Texans Warned About Whooping Cough

Two weeks after a measles outbreak sickened at least 20 people in North Texas, the state is warning residents about another preventable disease: whooping cough.

Almost 2,000 Texans have contracted whooping cough this year - a number on track to pass the 50-year record of 3,358 cases in 2009, according to the state's department of health.

The contagious cough, named for its "whooping" sound, is caused by the bacterium Bordetella pertussis, which is spread through coughs and sneezes.

"This is extremely concerning," state infectious diseases medical officer Dr. Lisa Cornelius said in a statement. "If cases continue to be diagnosed at the current rate, we will see the most Texas cases since the 1950s."

A vaccine given in five doses during the first six years of life can lower the risk of whooping cough. But pertussis vaccination rate in Texas - about 94 percent - lags behind the national average, according to the U.S. Centers for Disease Control and Prevention.

"Pertussis is highly infectious and can cause serious complications, especially in babies, so people should take it seriously," Cornelius said.

Texas has already seen two pertussis-related deaths this year - both of them in infants who were too young to be vaccinated, according to the state's department of health.

The CDC recommends that all pregnant women get vaccinated against whooping cough between the 27th and 36th week of pregnancy, as antibodies passed from mother to baby can help protect against deadly infections in newborns. Other family members should also be vaccinated to guard the baby as its immune system develops, according to the agency.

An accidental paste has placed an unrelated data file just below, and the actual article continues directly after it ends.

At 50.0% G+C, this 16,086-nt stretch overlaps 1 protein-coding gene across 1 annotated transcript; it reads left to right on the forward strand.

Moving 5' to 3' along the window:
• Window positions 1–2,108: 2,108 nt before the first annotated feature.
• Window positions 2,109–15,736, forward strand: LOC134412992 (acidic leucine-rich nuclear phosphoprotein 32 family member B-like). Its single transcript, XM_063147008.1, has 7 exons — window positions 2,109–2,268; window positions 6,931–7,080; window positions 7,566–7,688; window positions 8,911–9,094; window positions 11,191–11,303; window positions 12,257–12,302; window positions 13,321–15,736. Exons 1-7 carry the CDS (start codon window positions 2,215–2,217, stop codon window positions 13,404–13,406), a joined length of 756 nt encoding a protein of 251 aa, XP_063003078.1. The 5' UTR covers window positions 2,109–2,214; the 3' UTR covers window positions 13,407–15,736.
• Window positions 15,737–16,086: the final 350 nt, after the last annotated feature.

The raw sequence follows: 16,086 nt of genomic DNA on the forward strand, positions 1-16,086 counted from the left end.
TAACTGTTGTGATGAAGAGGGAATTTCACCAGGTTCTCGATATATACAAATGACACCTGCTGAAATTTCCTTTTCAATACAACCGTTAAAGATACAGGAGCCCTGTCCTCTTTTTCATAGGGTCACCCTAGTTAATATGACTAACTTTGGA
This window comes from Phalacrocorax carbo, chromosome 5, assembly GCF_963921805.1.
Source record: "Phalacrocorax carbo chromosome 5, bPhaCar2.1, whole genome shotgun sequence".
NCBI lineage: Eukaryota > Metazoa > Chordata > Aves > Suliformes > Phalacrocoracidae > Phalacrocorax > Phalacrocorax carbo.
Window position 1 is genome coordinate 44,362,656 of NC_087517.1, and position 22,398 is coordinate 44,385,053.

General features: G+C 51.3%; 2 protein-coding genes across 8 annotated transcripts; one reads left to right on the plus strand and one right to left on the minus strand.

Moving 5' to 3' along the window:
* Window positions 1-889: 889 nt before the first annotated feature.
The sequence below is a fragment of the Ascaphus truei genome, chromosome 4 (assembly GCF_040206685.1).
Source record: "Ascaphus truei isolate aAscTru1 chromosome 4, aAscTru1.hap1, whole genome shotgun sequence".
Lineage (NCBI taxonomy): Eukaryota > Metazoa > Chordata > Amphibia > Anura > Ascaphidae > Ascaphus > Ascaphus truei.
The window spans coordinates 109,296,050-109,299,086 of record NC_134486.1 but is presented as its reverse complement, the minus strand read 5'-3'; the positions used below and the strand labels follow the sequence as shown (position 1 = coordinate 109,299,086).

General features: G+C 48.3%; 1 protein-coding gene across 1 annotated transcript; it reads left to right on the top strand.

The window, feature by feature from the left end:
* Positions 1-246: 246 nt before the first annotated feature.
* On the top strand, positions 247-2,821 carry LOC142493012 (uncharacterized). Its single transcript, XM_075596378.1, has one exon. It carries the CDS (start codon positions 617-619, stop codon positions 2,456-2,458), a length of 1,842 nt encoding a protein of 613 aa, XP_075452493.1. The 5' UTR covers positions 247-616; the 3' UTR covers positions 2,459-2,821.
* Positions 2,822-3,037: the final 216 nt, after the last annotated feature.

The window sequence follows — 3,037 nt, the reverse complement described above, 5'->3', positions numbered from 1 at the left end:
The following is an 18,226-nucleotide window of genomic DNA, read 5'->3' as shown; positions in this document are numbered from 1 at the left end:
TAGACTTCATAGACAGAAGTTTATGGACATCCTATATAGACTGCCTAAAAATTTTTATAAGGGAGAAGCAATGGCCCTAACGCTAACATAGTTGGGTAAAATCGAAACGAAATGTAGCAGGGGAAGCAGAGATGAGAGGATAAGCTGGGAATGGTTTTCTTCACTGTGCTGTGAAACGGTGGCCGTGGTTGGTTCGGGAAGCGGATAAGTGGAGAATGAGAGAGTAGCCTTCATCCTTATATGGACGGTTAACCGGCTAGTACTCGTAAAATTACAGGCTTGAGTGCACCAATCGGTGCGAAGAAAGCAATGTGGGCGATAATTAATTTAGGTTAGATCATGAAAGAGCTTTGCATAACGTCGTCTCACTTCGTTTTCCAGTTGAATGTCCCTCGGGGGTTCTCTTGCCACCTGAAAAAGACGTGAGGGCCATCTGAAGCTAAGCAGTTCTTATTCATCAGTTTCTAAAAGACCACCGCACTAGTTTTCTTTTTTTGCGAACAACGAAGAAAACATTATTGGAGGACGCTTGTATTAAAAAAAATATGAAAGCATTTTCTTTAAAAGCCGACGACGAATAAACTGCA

While the CDC admits the whooping cough vaccine is "not perfect" (it protects an estimated seven out of 10 people who receive it), since the vaccine's arrival in the 1940s, the number of Americans infected and killed by the disease has dropped dramatically.

"Before pertussis vaccines became widely available in the 1940s, about 200,000 children got sick with it each year in the U.S.and about 9,000 died as a result of the infection," the CDC says on its website. "Now we see about 10,000-25,000 cases reported each year and, unfortunately, about 10-20 deaths."

The infection tends to be milder in teenagers and adults than in babies, and is typically treated with antibiotics, according to the CDC.

Click here for more information about whooping cough and its vaccine.